Monday, April 23, 2012

Character vs. Hearsay II: The Sound and the Worry

This fight goes 15 rounds.  And it's bloody.  Only you can decide if both sides win.

But what if it's true?

You've been hearing about your friend and what they did or said and all the reasons why for a while now.  You refused to believe it.  You took the high road and gave someone close to you the benefit of the doubt.  And then you found out it was true all along.

There's a certain sick feeling that comes when all your good faith disintegrates at once.  Yes, that's usually how it works, too.  100% of your faith disintegrates and nothing is left behind to capture your friend's fallen reputation.  But does it have to be that way?  I think that many times it doesn't.

One thing that has helped me is to place myself in the position of the person who let you down.  I know that sounds like fortune cookie wisdom, but really think about this.  What if everyone repeated the things that I said when I had a bad day, or drastically misunderstood someone else's actions, or felt lonely, or singled out, or ashamed, or any of those things that affect our thoughts and words so easily?  I've been angry with my family.  I've been angry with my best friends.  I've been angry with you.  And as a result, I've said and done some things that I regret.

A lot of times those things haven't been done in a crowd, though sometimes they have.  Occasionally they even go around the rumor mill and get twisted and inflated (as always).  But what if the standard of judgment was really for the things I've said and done, regardless of mood, circumstance, misunderstanding? This is important because that's the part people never include in the gossip!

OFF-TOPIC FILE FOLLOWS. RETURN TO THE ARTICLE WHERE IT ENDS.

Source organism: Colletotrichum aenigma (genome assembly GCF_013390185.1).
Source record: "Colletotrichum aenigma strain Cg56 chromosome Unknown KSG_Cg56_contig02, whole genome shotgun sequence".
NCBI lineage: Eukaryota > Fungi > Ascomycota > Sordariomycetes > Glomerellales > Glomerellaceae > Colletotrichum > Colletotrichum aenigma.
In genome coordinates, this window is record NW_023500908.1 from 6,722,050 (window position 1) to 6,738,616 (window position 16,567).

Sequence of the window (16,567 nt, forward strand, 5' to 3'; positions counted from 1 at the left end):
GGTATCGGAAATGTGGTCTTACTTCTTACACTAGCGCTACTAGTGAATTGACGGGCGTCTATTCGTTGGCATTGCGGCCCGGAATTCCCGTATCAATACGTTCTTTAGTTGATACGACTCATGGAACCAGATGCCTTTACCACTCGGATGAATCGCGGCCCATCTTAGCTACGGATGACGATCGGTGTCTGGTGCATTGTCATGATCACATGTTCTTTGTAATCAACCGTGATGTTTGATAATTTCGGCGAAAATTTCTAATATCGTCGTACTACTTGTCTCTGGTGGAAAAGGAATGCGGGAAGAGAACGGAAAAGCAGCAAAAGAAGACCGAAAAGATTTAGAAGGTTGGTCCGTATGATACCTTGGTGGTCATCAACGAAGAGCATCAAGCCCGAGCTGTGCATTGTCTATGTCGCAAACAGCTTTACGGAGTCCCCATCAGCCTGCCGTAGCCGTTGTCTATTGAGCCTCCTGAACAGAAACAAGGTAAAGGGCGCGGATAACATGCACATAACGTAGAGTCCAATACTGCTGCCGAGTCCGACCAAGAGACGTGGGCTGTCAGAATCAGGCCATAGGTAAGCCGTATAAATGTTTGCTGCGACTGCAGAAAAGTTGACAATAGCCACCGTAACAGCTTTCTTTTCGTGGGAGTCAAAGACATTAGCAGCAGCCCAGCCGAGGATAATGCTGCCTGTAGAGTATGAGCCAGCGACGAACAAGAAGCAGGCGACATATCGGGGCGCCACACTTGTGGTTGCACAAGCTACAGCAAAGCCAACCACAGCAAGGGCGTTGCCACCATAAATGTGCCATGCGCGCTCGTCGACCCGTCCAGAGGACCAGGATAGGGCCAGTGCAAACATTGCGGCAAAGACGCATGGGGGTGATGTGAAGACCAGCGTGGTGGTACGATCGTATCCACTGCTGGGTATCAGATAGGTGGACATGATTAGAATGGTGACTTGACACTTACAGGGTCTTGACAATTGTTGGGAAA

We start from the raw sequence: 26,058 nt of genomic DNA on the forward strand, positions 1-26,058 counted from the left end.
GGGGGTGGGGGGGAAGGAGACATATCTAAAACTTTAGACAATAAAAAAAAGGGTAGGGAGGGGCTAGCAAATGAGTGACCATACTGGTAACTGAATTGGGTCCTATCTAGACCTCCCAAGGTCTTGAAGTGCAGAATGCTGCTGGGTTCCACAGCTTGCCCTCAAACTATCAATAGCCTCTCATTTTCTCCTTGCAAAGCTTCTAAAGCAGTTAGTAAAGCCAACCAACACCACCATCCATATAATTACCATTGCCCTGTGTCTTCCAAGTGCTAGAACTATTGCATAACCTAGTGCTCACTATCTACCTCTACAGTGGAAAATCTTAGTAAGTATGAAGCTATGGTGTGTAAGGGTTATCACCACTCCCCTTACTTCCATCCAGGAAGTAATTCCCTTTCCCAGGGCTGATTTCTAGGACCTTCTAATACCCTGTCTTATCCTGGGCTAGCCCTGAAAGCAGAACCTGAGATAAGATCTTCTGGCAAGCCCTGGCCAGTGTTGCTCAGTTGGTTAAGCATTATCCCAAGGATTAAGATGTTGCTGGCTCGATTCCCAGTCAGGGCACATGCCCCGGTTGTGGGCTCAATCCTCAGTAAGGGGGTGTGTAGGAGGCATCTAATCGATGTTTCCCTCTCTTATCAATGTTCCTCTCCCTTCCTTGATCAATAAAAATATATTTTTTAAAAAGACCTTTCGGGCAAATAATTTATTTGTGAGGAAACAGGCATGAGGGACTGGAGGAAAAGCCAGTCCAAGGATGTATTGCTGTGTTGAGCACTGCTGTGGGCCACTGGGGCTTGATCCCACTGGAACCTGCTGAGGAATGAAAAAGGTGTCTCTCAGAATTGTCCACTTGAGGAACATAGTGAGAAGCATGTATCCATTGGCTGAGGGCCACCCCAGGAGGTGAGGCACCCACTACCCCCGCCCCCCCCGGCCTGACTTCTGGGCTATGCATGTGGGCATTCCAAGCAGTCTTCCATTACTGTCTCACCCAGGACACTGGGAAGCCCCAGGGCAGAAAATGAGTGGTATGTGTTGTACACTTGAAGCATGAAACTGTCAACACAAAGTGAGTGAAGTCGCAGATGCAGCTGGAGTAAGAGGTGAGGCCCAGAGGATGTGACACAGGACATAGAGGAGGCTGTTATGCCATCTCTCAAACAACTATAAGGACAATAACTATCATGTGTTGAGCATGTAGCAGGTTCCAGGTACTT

Along with that, if you really knew the ugly things I've said or thought behind closed doors and judged me by them, you probably wouldn't want to be around me. And I imagine I could say the same thing about you.  What's the greater sin?  The number of people you made laugh at your friend's expense?  Or tried to impress with your shallow and thoughtless deeds?  Or...

Is it the pride on the inside?  The hatred you hold in your heart?  The bitterness you feel not for anything anyone else has done, but because of your own insecurities?

What if we were judged by those last three?  What if it was about what really is going on in my life instead of a conversation that someone just happened to overhear?  I'm afraid the playing field would be leveled--and real quickly.  It's so much easier to just judge people by the hearsay.  Because then I don't have to look inside.  How much better off is the man who is willing to see deeply, think deeply and love deeply and do all in his power to hold on to a friend?

So be merciful to the people in your life.  They might have just been having a bad day.  And on that bad day the wrong person might have heard them or seen them and it somehow got back to you.  Really, that may be all there is to it.


Of course, there is a time to part ways, but in my observation, relationships that end like this usually end too soon, with too much anger and with not nearly good enough reasons.


  1. great post! Thanks for sharing this, keep it up.

  2. I don't understand what the title has to do with the article.

  3. You're right, Anonymous. The only reason for the title is because it's a sequel to the first blog post (which fit the title). The first one was literally about friends who decide to trust the pattern of your character rather than the rumors.

    This one is explaining exceptions to the first concept.

    The subtitle "The Sound and the Worry" is just a absurd twist on the Holyfield v. Tyson fight back in the 90's, which was entitled "The Sound and the Fury".